Fourteen-year-old Mathilda Cook feels that her demanding mother is the biggest concern in her life. Mathilda's mother thinks that she is lazy and needs to learn the virtues of hard work while serving at the family business, the Cook Coffeehouse, a cafe and restaurant started by Mathilda's father. Mathilda's father died in a freak accident soon after the coffeehouse opened, and Mathilda and her mother have been working hard ever since to make a living. They also have to support Mathilda's grandfather, an old man who fought in the war for independence and now sits around in the coffeehouse keeping the conversations lively.
Mathilda's best friend is their African American cook Eliza, a strong young woman who earned her freedom and works at the Cook Coffeehouse. Her excellent cooking keeps the coffeehouse running and her kind words and advice help patch together the shaky relations between Mathilda and her mother.
Mathilda's small world is turned on end, though, when reports of a strange sickness begin to circulate. It appears that people are beginning to come down with a strange fever that kills with surprising rapidity. The doctors call it “Yellow Fever” but they have no dependable cure and they have no idea what causes it.
Some people speculate that it comes from the foul smell of the nearby river, and specifically a dockside pile of rotting coffee beans that has released its “deadly miasma.” Other say that the fever was brought to Philadelphia by a group of immigrants.
However, the fever got started, though, it spreads with great speed. At first it seems that the epidemic will be good for Mathilda and her family because it motivates most Philadelphia residents to stay away from the downtown waterfront district and instead frequent the Cook Coffeehouse, which is on higher ground. Eventually, though, the coffeehouse income falls off as people begin to flee Philadelphia for safer territories.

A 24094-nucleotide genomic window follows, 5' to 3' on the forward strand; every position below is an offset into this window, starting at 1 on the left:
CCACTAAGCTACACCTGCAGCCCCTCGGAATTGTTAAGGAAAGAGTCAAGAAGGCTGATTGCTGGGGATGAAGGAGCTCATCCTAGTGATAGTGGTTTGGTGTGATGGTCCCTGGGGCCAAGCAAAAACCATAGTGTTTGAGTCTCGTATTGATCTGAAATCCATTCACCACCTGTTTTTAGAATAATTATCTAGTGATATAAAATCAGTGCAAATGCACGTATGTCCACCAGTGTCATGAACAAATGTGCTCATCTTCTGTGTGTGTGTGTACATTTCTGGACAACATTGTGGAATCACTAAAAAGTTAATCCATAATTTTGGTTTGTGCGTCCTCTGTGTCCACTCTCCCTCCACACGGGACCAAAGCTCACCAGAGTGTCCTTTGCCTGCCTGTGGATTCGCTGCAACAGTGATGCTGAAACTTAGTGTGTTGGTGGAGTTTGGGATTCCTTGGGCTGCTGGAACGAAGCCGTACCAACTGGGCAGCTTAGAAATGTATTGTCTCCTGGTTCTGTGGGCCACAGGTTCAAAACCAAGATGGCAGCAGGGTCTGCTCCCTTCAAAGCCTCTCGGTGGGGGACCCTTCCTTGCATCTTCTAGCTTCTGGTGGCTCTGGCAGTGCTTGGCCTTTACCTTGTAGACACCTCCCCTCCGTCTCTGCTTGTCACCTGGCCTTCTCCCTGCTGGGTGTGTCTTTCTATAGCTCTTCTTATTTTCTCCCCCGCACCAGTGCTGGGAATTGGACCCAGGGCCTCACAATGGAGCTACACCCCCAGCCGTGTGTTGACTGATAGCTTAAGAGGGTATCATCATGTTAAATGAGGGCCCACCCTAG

Then comes the day when Mathilda discovers her own mother sick with the yellow fever. Her mother commands Mathilda to leave so that she will not get the fever herself, and soon Mathilda finds herself on her way to the country with her grandfather. However, the surrounding towns are afraid to let people enter because they don't want anyone to bring the plague with them, so Mathilda ends up alone in the countryside trying to take care of her old grandfather.
When Mathilda herself comes down with the yellow fever someone finds her and her grandfather and takes them to Bush Hill, a special hospital facility where French doctors are taking care of yellow fever patients. Though many people still die despite the care of the doctors, Mathilda survives.
Finally released from the hospital Mathilda must return to Philadelphia to try to find her mother again. Since she has already had the yellow fever she is now immune and she becomes a nurse. Although Mathilda is able to help other patients sick with the yellow fever she still can not find her mother. Along the way, though, Mathilda learns to appreciate work and she becomes a better, stronger person because of the experience.
I appreciated “Yellow Fever 1793” for its pleasant tone and fascinating historical facts. Laurie Halse Anderson did an excellent job in creating the main character Mathilda. It is interesting to watch Mathilda develop as the storyline progresses. For readers who like historical fiction I must note that the historical details in “Yellow Fever 1793” are all set out in a brilliant appendix that summarizes many aspects of the Philadelphia yellow fever epidemic.
I highly recommend that young readers learn about the yellow fever by reading “Yellow Fever 1793.”
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